After devastating tornado, Joplin, Mo., officials search for victims, brace for new storm


JOPLIN, Mo., and LOS ANGELES — Search-and-rescue
teams on Monday pored through rubble and wreckage, all that was left in
many areas of Joplin, where at least 89 people have died, more than
2,000 structures have been ripped apart and whole neighborhoods have
been obliterated after a tornado carved a six-mile path through
southwestern Missouri.

Would-be rescuers conducted door-to-door searches,
avoiding downed power lines that had ignited fires fueled by leaking
gas. Debris was a constant danger and a barrier to search teams.

“We still believe there are people to be saved in the
rubble,” Missouri Gov. Jay Nixon told reporters, describing the carnage
in what is the state’s worst tornado disaster. He warned that another
storm was on the way, complicating rescue efforts.

President Obama expressed his condolences in a
telephone call to Nixon from Ireland, where Obama is visiting, the White
House said. Federal Emergency Management Agency Administrator Craig
Fugate will head to Joplin to coordinate federal disaster relief, said
White House spokesman Nicholas Shapiro.

Speaking on television, Nixon said it was good to
speak directly with the president and that Missouri would welcome all of
the help available.

More than 40 agencies were involved in the
search-and-rescue effort, which was racing against the arrival of the
next storm. Nixon said communications equipment was crucial in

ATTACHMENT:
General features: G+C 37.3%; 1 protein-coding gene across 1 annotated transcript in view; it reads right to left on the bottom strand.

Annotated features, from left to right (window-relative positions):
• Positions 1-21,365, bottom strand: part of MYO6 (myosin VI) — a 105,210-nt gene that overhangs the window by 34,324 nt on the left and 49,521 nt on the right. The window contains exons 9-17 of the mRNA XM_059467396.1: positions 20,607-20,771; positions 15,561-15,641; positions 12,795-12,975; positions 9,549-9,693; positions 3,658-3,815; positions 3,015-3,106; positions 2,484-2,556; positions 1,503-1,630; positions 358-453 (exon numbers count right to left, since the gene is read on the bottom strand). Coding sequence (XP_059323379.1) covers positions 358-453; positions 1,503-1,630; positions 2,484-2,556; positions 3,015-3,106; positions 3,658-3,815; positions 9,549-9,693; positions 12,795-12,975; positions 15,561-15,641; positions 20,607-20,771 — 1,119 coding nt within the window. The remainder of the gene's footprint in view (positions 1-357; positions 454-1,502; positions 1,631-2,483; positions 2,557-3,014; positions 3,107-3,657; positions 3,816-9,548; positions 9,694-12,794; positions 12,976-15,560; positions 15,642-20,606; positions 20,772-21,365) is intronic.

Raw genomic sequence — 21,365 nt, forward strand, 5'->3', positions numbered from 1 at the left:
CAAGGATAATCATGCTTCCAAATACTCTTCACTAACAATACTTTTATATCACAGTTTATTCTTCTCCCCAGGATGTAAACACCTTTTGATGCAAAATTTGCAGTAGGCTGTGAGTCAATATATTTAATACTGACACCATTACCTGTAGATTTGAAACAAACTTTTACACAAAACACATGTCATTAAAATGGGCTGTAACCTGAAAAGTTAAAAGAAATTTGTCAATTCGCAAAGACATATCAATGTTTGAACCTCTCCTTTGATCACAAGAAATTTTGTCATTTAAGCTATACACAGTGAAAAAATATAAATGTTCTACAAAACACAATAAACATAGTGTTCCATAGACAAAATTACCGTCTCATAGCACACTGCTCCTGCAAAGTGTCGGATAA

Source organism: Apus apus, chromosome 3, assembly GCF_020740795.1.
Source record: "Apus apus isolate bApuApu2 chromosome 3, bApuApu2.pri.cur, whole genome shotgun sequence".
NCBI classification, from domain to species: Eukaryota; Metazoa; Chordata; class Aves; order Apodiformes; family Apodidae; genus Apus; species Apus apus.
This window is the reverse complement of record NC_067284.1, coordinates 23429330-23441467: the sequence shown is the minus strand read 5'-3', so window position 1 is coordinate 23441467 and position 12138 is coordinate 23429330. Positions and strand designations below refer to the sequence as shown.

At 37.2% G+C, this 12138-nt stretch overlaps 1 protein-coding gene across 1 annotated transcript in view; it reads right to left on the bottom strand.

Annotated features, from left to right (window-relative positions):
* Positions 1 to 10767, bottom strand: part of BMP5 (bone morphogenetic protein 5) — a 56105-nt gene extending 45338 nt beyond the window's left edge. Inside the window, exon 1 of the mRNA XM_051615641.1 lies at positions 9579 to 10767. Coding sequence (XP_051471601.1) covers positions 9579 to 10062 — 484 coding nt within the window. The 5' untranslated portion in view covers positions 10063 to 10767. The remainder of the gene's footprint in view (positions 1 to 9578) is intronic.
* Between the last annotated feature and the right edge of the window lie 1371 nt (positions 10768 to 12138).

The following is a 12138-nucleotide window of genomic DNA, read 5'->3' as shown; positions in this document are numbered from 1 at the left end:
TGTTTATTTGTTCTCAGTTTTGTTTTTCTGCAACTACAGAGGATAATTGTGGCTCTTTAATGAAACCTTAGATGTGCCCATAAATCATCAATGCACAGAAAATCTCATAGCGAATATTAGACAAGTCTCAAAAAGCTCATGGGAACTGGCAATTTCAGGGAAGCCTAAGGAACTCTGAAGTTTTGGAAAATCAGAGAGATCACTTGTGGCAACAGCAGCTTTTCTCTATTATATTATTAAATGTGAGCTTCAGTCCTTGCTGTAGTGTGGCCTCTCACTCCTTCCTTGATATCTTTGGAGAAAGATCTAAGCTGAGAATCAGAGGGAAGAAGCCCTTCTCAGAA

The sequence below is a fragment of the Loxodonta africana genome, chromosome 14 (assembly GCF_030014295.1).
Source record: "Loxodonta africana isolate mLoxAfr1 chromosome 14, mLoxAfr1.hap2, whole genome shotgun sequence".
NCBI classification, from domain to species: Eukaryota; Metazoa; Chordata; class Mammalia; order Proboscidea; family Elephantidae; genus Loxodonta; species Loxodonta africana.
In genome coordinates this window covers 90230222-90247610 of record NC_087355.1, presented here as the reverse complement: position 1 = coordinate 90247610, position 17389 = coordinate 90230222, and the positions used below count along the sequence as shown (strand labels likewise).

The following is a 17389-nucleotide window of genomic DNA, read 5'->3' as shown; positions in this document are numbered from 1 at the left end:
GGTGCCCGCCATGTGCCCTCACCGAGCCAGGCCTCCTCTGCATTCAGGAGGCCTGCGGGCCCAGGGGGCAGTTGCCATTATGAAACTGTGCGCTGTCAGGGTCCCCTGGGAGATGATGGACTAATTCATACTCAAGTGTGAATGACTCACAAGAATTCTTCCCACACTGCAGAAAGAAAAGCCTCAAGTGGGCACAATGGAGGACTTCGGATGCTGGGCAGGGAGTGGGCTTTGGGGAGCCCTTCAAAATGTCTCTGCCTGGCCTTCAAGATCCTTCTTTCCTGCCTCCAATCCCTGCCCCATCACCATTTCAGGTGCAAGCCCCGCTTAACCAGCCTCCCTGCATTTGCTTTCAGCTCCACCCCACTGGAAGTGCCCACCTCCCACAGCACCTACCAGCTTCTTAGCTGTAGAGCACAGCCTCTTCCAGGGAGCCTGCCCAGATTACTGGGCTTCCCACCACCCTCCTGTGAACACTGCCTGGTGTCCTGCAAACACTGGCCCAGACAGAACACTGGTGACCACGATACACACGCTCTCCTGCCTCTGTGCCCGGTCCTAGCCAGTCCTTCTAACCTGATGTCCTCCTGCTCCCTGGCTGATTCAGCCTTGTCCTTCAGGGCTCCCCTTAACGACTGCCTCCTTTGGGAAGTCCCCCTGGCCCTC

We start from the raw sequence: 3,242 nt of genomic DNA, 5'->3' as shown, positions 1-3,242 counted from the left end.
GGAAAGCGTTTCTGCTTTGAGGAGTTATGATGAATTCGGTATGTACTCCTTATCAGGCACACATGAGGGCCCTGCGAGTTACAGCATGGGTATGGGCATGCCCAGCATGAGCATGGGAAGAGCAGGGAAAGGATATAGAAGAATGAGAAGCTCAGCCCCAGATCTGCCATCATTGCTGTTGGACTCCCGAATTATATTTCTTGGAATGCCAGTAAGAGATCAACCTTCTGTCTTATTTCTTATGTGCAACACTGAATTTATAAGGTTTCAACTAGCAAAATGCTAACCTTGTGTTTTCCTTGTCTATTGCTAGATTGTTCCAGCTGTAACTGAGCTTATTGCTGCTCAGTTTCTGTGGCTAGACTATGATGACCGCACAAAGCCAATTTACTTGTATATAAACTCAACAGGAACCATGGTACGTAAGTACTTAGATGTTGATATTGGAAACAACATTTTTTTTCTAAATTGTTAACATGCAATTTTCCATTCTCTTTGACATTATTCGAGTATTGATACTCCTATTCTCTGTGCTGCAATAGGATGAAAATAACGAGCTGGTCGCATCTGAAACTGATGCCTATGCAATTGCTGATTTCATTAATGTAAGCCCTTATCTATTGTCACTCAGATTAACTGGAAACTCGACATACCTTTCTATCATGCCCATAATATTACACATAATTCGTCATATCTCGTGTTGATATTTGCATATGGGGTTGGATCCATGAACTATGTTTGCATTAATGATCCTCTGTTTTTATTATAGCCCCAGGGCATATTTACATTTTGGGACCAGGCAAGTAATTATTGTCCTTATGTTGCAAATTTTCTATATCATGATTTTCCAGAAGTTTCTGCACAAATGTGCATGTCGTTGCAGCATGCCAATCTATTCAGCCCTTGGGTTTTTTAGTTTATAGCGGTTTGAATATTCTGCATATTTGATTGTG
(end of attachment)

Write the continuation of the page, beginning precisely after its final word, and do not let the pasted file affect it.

coordinating the rescue and relief efforts, which are being complicated
by transportation difficulties. Interstate 44 was shut down, and streets
were clogged with emergency vehicles and the wreckage of buildings.

“This is a developing situation,” the governor said, “but we believe that there is a significant potential for saving lives.”

The number of deaths stood at 89, but Mayor Pro Tem Melanie Colbert-Kean told reporters that the toll was likely to rise.

“While we haven’t heard, it is expected to rise
drastically,” she said. “We don’t know how high it can go. We’re praying
it wouldn’t climb too high.”

The weather was worsening with severe thunderstorms expected, she said. “We’re waiting to see if the siren goes off again.”

It was the piercing keen of sirens that shook the
city of 50,000 at about 6 p.m. Sunday. Most agreed that the weather
warning system worked, going off about half an hour before the brunt of
the storm hit.

But the tornado was traveling so fast, Colbert-Kean
said, that the danger was on the city before most had a chance to deal
with the threat.

More than 2,000 structures were damaged, including a
major hospital, St. John’s Regional Medical Center. Perhaps 30 percent
of the city, about 160 miles from Kansas City, was damaged. An unknown
number of people were injured, and many were treated in makeshift
shelters in churches, Colbert-Kean said.

The roof was blown off of the hospital, and most
patients were evacuated. A local nursing home also took a direct hit,
city officials said.

The tornado that hit Joplin was one of 68 reported
across seven Midwest states, from Oklahoma to Wisconsin, over the
weekend, according to the National Weather Service’s Storm Prediction
Center. At least one person was killed in Minneapolis.

But Missouri was by far the hardest hit in a season
that has seen more than 300 people killed by tornadoes in the South last
month. The South has also been dealing with massive flooding that
killed one person and has caused billions of dollars in damage to
property and crops.


(c) 2011, Los Angeles Times.

Visit the Los Angeles Times on the Internet at

Distributed by McClatchy-Tribune Information Services.